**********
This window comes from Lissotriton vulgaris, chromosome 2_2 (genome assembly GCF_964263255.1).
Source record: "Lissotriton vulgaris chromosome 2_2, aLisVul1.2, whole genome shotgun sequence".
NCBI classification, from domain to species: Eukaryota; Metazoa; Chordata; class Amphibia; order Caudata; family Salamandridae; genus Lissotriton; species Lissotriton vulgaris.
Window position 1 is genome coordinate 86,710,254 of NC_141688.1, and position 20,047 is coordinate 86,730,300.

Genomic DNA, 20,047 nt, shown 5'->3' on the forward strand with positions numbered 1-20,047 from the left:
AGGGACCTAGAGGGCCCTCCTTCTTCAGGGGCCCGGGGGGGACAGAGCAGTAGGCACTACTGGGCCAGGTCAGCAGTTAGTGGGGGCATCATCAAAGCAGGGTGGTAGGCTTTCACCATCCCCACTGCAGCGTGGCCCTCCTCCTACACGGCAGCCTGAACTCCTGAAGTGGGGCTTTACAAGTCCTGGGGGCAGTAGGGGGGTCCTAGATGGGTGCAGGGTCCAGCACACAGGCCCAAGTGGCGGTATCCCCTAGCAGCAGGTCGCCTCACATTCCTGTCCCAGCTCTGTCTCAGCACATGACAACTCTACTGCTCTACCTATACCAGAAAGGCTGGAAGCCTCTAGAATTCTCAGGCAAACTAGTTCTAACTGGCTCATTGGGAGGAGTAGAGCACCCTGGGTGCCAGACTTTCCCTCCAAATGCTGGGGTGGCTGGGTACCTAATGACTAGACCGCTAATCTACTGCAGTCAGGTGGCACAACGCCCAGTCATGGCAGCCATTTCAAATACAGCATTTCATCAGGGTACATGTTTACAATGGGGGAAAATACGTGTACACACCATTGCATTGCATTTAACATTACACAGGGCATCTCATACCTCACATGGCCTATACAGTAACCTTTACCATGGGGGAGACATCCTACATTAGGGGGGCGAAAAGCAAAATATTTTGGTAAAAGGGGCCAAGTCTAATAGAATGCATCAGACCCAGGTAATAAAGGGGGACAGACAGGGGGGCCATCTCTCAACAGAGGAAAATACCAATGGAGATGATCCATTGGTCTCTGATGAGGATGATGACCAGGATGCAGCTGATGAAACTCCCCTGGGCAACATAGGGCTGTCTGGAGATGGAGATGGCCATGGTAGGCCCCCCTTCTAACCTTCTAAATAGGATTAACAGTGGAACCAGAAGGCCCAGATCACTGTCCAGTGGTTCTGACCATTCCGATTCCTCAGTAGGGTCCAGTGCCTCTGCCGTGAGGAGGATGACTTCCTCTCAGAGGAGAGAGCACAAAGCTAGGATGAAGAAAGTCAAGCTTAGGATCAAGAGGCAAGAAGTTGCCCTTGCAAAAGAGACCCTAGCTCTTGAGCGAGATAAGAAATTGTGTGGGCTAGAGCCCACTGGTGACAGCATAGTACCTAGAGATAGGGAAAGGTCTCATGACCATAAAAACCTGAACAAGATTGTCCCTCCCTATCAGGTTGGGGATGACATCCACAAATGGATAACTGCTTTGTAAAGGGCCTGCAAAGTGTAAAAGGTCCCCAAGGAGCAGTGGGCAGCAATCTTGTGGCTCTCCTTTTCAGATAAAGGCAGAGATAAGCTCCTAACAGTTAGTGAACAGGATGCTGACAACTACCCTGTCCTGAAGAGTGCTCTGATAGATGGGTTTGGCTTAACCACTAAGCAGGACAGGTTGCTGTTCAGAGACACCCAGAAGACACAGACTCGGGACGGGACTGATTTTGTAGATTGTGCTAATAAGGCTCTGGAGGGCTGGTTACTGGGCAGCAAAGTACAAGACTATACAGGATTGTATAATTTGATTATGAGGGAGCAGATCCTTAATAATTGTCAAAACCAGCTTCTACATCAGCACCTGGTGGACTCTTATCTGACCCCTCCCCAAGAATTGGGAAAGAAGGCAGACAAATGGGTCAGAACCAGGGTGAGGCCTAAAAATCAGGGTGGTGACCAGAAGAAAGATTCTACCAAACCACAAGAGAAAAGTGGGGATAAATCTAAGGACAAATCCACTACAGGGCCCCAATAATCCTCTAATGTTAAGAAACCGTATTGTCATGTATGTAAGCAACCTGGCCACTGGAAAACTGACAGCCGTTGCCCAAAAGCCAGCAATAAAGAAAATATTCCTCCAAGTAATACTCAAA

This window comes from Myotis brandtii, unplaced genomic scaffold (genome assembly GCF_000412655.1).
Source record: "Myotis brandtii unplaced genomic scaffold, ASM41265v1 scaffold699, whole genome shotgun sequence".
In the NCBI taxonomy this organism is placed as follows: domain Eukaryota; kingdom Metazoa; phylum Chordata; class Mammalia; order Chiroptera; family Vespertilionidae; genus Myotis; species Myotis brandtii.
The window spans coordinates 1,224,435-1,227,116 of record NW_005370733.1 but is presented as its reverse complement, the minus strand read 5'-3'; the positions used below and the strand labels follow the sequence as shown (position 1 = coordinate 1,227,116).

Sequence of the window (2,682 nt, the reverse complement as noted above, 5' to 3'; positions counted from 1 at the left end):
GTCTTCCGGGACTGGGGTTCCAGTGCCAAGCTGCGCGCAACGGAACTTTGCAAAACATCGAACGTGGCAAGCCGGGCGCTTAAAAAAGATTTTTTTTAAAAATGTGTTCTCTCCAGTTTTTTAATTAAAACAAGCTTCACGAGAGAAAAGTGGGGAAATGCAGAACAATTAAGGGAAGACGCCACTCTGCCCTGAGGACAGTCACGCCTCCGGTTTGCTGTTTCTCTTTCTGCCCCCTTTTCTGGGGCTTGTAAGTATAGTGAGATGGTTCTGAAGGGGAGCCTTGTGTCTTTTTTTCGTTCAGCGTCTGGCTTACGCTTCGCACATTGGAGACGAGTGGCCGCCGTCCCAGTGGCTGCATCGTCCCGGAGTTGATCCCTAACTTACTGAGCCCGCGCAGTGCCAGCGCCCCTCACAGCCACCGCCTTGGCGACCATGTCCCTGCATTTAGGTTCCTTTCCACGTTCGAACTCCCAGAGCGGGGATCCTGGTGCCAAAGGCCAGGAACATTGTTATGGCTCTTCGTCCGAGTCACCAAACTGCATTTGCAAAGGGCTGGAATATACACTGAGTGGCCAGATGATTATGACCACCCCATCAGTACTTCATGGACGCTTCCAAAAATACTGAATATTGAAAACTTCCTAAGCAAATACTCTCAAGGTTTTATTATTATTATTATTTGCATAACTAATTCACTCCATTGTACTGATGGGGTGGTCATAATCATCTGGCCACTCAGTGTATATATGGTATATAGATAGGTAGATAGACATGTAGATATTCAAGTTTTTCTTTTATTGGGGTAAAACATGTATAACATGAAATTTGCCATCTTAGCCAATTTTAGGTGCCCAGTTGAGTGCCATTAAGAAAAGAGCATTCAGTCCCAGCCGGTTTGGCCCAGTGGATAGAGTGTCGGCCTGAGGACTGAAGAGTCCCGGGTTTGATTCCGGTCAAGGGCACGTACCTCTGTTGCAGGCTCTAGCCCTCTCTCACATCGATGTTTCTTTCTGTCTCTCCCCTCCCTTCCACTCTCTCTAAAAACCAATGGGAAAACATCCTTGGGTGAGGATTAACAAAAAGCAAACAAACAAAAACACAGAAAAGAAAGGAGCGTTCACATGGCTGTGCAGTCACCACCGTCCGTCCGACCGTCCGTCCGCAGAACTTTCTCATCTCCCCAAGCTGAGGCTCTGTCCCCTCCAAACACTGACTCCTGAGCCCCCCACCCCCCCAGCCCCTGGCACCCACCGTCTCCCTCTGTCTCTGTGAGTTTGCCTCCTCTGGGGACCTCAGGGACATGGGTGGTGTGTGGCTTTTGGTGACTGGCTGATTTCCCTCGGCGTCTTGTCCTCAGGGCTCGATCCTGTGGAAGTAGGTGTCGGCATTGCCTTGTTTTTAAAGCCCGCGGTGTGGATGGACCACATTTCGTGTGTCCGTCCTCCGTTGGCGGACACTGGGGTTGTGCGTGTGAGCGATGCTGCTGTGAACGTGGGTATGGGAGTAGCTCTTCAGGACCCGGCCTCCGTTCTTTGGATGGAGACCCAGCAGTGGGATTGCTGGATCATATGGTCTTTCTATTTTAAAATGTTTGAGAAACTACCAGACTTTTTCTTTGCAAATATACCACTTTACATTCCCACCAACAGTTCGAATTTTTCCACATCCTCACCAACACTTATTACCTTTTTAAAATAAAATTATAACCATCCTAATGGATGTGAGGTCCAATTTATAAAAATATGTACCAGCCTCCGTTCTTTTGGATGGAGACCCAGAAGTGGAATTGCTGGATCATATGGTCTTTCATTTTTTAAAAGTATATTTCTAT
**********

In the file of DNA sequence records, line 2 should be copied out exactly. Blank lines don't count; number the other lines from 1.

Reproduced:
Source record: "Lissotriton vulgaris chromosome 2_2, aLisVul1.2, whole genome shotgun sequence".